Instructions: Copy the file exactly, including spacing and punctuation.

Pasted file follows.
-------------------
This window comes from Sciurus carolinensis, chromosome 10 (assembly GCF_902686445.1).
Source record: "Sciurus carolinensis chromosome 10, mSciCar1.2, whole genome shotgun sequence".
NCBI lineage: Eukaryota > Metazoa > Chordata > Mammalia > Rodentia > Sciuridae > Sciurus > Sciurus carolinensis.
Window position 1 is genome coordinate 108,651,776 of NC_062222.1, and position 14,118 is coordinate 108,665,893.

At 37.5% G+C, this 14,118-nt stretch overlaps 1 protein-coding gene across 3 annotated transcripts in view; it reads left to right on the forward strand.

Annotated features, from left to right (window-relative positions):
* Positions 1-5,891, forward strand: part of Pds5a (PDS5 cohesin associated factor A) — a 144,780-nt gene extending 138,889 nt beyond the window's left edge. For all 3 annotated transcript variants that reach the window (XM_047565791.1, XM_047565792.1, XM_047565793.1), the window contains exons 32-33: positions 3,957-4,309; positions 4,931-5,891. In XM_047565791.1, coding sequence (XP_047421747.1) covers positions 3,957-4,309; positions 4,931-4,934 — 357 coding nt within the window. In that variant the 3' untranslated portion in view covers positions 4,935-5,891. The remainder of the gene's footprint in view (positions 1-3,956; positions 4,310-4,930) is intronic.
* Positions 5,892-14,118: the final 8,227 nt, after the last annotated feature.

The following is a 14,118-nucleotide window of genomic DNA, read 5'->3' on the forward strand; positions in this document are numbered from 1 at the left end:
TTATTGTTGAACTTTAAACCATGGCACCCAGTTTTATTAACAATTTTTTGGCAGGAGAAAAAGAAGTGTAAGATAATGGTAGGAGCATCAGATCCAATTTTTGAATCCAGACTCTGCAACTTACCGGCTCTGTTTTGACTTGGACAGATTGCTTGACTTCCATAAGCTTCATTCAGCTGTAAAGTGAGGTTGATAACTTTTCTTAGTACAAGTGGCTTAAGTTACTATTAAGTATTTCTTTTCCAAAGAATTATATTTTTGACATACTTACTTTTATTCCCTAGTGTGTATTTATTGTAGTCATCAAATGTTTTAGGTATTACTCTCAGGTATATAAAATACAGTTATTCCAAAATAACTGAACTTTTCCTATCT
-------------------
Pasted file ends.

This window comes from Sciurus carolinensis, chromosome 10 (assembly GCF_902686445.1).
Source record: "Sciurus carolinensis chromosome 10, mSciCar1.2, whole genome shotgun sequence".
NCBI lineage: Eukaryota > Metazoa > Chordata > Mammalia > Rodentia > Sciuridae > Sciurus > Sciurus carolinensis.
Window position 1 is genome coordinate 108,651,776 of NC_062222.1, and position 14,118 is coordinate 108,665,893.

At 37.5% G+C, this 14,118-nt stretch overlaps 1 protein-coding gene across 3 annotated transcripts in view; it reads left to right on the forward strand.

Annotated features, from left to right (window-relative positions):
* Positions 1-5,891, forward strand: part of Pds5a (PDS5 cohesin associated factor A) — a 144,780-nt gene extending 138,889 nt beyond the window's left edge. For all 3 annotated transcript variants that reach the window (XM_047565791.1, XM_047565792.1, XM_047565793.1), the window contains exons 32-33: positions 3,957-4,309; positions 4,931-5,891. In XM_047565791.1, coding sequence (XP_047421747.1) covers positions 3,957-4,309; positions 4,931-4,934 — 357 coding nt within the window. In that variant the 3' untranslated portion in view covers positions 4,935-5,891. The remainder of the gene's footprint in view (positions 1-3,956; positions 4,310-4,930) is intronic.
* Positions 5,892-14,118: the final 8,227 nt, after the last annotated feature.

The following is a 14,118-nucleotide window of genomic DNA, read 5'->3' on the forward strand; positions in this document are numbered from 1 at the left end:
TTATTGTTGAACTTTAAACCATGGCACCCAGTTTTATTAACAATTTTTTGGCAGGAGAAAAAGAAGTGTAAGATAATGGTAGGAGCATCAGATCCAATTTTTGAATCCAGACTCTGCAACTTACCGGCTCTGTTTTGACTTGGACAGATTGCTTGACTTCCATAAGCTTCATTCAGCTGTAAAGTGAGGTTGATAACTTTTCTTAGTACAAGTGGCTTAAGTTACTATTAAGTATTTCTTTTCCAAAGAATTATATTTTTGACATACTTACTTTTATTCCCTAGTGTGTATTTATTGTAGTCATCAAATGTTTTAGGTATTACTCTCAGGTATATAAAATACAGTTATTCCAAAATAACTGAACTTTTCCTATCT